Deeper Look

Technology helps improve production, maximize profit potential

Published online: Jun 27, 2017 Articles, Irrigation Lindsay Irrigation
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This article appears in Potato Grower's July 2017 Smart Irrigation Month issue.

Silver Reef Organic Farms—a 2,300-acre operation in Wellington, Colo.—prides itself on utilizing the latest technology to get a more complete picture of the operation.

“I remember hearing my parents and grandparents talk about fields and crops like they were people—understanding each part’s characteristics and personalities,” says Silver Reef’s Amanda McGee. “As they built their knowledge base year after year, they began to understand their farm better. They knew the intricacies of each field: how much water to put on, when to turn it off, what crops did the best in what areas, when to plant and when to harvest. With the new technology we’re using on our farm today, we are able to do the same thing as my family did with a lot smaller turnaround time.”

McGee says they use FieldNET by Lindsay to monitor water use in order to have a better estimate the amount of water they will need to rent or purchase the following season. They also use variable rate irrigation and drone technology to improve production.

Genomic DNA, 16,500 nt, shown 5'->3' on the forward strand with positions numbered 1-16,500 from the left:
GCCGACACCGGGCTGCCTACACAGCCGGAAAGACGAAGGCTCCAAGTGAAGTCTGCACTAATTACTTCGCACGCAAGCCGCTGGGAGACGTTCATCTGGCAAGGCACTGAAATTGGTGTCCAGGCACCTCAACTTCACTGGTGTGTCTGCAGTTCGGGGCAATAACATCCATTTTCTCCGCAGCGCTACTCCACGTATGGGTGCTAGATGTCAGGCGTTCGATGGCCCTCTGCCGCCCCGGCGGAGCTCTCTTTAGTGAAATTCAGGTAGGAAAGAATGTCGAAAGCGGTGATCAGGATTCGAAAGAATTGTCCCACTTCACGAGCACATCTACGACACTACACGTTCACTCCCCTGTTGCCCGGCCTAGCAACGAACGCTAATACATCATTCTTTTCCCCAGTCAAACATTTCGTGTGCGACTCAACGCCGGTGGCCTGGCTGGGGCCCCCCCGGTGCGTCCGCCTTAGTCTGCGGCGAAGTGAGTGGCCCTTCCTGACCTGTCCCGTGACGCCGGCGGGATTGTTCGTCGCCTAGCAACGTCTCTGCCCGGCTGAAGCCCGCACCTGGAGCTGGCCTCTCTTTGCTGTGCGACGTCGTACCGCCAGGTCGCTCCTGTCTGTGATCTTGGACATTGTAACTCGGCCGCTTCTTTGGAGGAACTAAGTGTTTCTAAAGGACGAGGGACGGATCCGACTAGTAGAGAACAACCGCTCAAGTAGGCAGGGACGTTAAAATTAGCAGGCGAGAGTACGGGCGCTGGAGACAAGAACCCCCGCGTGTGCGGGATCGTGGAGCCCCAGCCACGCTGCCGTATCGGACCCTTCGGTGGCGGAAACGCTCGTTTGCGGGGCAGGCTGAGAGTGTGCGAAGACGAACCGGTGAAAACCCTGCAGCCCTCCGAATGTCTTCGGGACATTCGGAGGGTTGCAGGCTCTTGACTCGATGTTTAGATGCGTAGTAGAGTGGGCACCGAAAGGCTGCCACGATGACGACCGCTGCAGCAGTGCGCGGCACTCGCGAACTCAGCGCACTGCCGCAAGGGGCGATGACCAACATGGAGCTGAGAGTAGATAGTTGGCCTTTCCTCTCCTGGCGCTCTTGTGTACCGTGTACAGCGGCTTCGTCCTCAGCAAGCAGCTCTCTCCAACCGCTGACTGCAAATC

“All of our fields have electromagnetic profiles, which show extreme variables in soil types,” McGee says. “Variable rate irrigation allows us to manage each soil type individually and adjust to reflect holding capacities and runoff potential. [Today’s technology] allows us to make these changes quickly based on our weekly field health monitoring system.”

Silver Reef’s weekly system includes both on-the-ground and bird’s-eye views of their fields.

“Walking the fields is effective to find trouble areas but inefficient to cover every acre, every week,” says McGee. “Our drone uses near-infrared imagery to give us a ‘green index’ of our crops—showing us where there are areas of concern or areas that are growing well.”

With the help of this technology, the growers at Silver Reef have been able make one of their “trouble fields” more profitable.

“The field has significant changes in slope and elevation as well as extreme variations in soil types,” says McGee. “In 2016, the bottom half of this field was planted to corn silage. Our first drone flight showed that we had some significant areas of crop health. At that time, our water schedule was a baseline 1” without changes in variable rate. WE found that in the areas of lower holding capacity, this rate was effective. But in areas of higher holding capacity, this rate was too much, and it was causing the roots to drown.”

A VRI prescription with necessary adjustments was designed for the field and within a few weeks, the crop health profile became more uniform.

“Due to the extreme variations in soil profiles, this field has historically only produced no more than 16 tons of organic corn silage per year,” McGee says. “Because we were able to use VRI through FieldNET, we produced 25 tons of organic corn silage, which equated to about $500 per acre more in gross revenue.”

Owner Greg Schreiner says he and his staff will continue to implement new technologies as part of their commitment to being good stewards of the land.

“We want to be the best farmers we can be with what we have. We’ll use technology with our equipment, tractors, irrigation and data to become the best,” he says. “The data that we receive helps us better understand our farm’s capabilities so that we can make informed decisions to maximize profit potential.”